Nor will a Brittany take a break just because it’s raining—daily exercise will help prevent unwanted destructive behaviors. An abundance of stamina means more intense physical activity than a short walk around the block is a must for this energetic breed. 

Athletic and attention-loving Brittany Spaniels often enjoy agility, running, or hiking. Scentwork and nose games can engage the Brittany’s mind and body for double-duty exercise. Keeping a spirited Brittany entertained and exercised during the day means your companion is more likely to relax by your side in the evenings—but don’t be surprised if she insists on games of fetch right up until bedtime.

Springer Spaniel Exercise Needs 

Energetic Springer Spaniels need one to two hours of exercise per day: Without exercise and attention, this breed may become destructive. This hunting breed is a whiz in the field, and sporting training provides necessary mental and physical stimulation. In addition to engaging in basic training, going on hunting trips, and practicing field exercises, take your Springer on long walks, play games of fetch, jog together, and practice agility to tire out this boisterous breed.

A Springer Spaniel’s favorite place is by your side: He prefers exercise that involves the entire pack. Exploring trails and wooded areas, wandering riverbanks, and early morning running are ideal for burning this breed’s excess energy.

Other Dog Breeds That Need an Exercise Routine

Many breeds within the herding, terrier, and working groups have energy to spare, and benefit from structured and challenging physical exercise beyond daily walks and wandering around the yard.

Typically, these breeds have an athletic build, a certain bounce in their step, and energy that lasts throughout the day. They also often have an alert, engaged expression—a clear sign they enjoy being in the mix and on the move. Examples include Border Collies, Australian Shepherds, Old English Sheepdogs, German Shepherds, Irish Terriers, Airedale Terriers, and Siberian Huskies.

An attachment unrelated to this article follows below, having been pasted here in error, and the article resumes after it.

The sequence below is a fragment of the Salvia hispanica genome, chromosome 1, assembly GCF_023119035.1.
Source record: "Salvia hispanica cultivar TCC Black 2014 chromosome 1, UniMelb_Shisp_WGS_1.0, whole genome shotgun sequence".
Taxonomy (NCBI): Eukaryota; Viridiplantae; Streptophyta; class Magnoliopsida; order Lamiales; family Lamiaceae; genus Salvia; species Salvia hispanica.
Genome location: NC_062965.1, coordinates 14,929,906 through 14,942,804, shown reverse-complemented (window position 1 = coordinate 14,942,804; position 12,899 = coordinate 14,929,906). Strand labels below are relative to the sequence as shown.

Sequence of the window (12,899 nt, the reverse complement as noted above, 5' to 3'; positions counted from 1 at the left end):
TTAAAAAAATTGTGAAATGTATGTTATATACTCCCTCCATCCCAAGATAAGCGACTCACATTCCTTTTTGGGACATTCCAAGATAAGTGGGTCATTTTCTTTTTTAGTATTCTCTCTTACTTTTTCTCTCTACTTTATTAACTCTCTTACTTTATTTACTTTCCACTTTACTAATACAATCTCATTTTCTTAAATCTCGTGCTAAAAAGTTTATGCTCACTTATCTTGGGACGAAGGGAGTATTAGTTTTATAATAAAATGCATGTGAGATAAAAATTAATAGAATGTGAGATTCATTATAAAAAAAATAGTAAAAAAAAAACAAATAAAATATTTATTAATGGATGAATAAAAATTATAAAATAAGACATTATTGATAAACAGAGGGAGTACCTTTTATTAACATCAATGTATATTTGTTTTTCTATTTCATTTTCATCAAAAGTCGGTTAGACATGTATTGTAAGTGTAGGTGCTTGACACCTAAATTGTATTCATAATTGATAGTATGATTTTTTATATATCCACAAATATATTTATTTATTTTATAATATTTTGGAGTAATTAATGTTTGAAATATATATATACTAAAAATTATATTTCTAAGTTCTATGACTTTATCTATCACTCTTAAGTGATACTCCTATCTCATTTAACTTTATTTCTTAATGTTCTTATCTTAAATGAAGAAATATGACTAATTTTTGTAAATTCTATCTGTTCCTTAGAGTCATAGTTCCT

Let’s take a closer look at the exercise needs of some of these high-stamina, enthusiastic breeds:

Working Dog Breed Exercise Needs

German Shepherd Exercise Requirements

Healthy adult German Shepherd Dogs require a minimum of one hour of exercise daily. This could be a combination of two brisk walks, and a dog sport, such as fetch, Frisbee, agility, running, or swimming.

Though originally bred for herding, German Shepherds have developed into versatile working dogs because of their keen intelligence, loyalty, even temper, and dogged determination. Often used as police and military dogs, drug and bomb detectors, search and rescue dogs, and service dogs, GSDs need to stay mentally engaged, as well, with puzzle toys, hide-and-seek games, or advanced training.

Rottweiler Exercise Requirements

Running, splashing, fetch, hiking—you name it, the energetic Rottweiler is ready. This breed needs plenty of activity every day to prevent destructive behaviors due to boredom, and to prevent excessive weight gain. Divvy up the exercise between the physical—long walks, romps in the yard, and hiking trips—and include mental stimulation as well. Rotties learn the basics easily, so moving on to advanced tricks training or agility challenges both the body and the mind.

While plenty of exercise leads to a better-behaved Rottie, take it easy: Agility and strenuous activity should wait until your dog reaches adulthood to prevent damage to growing joints and bones. And Rottweilers can overheat on hot, humid days. Break up the required hour (or more) of exercise into shorter sessions throughout the day instead of doing it all at once.

Bernese Mountain Dog Exercise Requirements

Bernese Mountain Dogs need at least an hour of exercise per day to help maintain a healthy weight and curb destructive behaviors caused by boredom. With enough exercise, a Berner is happy to relax near his people. Without it, he’s likely to pick up undesirable behaviors or engage in nuisance barking.

Daily walking and jogging give the social breed a chance to greet neighbors and new friends, a favorite activity second only to playing. Hide-and-seek games are great mental and physical exercise—Berners are a common breed trained for search and rescue, so the scales may be tipped in his favor. Agility is a good option to burn lots of energy, but as with all slow-growing breeds, save it for adulthood to prevent injury.

Other High-Energy Dog Breeds Need Quality Exercise, Too

Often, it’s helpful to consider what your dog was originally bred for when creating his exercise routines. Many herding dogs enjoy Treibball, a sport in which dogs ‘herd’ large balls. If you have a small terrier, consider Earthdog training and trials, where the dogs ‘hunt’ rodents in cages placed within burrows (no rodents are harmed, and terriers practice their instincts). Scent-work trials give breeds in the hound group the exercise and mental stimulation they need.